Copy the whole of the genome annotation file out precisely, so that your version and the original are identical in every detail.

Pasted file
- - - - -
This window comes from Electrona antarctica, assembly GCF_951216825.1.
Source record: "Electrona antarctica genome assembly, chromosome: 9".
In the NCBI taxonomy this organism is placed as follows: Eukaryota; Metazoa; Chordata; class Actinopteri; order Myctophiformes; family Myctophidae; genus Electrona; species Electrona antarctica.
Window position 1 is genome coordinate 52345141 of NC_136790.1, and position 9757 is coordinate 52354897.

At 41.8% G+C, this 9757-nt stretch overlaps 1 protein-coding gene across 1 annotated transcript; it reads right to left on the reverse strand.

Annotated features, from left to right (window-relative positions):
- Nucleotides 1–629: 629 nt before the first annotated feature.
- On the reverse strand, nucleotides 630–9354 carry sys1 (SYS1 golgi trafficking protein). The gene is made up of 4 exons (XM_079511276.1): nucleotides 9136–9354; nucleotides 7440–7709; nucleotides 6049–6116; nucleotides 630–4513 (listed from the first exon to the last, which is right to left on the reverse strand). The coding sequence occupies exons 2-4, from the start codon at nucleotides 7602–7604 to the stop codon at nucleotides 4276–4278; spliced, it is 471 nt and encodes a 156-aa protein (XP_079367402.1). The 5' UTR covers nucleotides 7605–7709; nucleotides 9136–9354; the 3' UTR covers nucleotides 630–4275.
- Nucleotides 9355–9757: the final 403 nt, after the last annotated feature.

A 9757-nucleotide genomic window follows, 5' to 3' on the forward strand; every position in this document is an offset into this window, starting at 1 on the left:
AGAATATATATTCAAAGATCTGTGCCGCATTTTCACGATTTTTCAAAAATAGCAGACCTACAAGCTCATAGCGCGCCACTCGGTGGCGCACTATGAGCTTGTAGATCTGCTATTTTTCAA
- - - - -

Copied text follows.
This window comes from Electrona antarctica, assembly GCF_951216825.1.
Source record: "Electrona antarctica genome assembly, chromosome: 9".
In the NCBI taxonomy this organism is placed as follows: Eukaryota; Metazoa; Chordata; class Actinopteri; order Myctophiformes; family Myctophidae; genus Electrona; species Electrona antarctica.
Window position 1 is genome coordinate 52345141 of NC_136790.1, and position 9757 is coordinate 52354897.

At 41.8% G+C, this 9757-nt stretch overlaps 1 protein-coding gene across 1 annotated transcript; it reads right to left on the reverse strand.

Annotated features, from left to right (window-relative positions):
- Nucleotides 1–629: 629 nt before the first annotated feature.
- On the reverse strand, nucleotides 630–9354 carry sys1 (SYS1 golgi trafficking protein). The gene is made up of 4 exons (XM_079511276.1): nucleotides 9136–9354; nucleotides 7440–7709; nucleotides 6049–6116; nucleotides 630–4513 (listed from the first exon to the last, which is right to left on the reverse strand). The coding sequence occupies exons 2-4, from the start codon at nucleotides 7602–7604 to the stop codon at nucleotides 4276–4278; spliced, it is 471 nt and encodes a 156-aa protein (XP_079367402.1). The 5' UTR covers nucleotides 7605–7709; nucleotides 9136–9354; the 3' UTR covers nucleotides 630–4275.
- Nucleotides 9355–9757: the final 403 nt, after the last annotated feature.

A 9757-nucleotide genomic window follows, 5' to 3' on the forward strand; every position in this document is an offset into this window, starting at 1 on the left:
AGAATATATATTCAAAGATCTGTGCCGCATTTTCACGATTTTTCAAAAATAGCAGACCTACAAGCTCATAGCGCGCCACTCGGTGGCGCACTATGAGCTTGTAGATCTGCTATTTTTCAA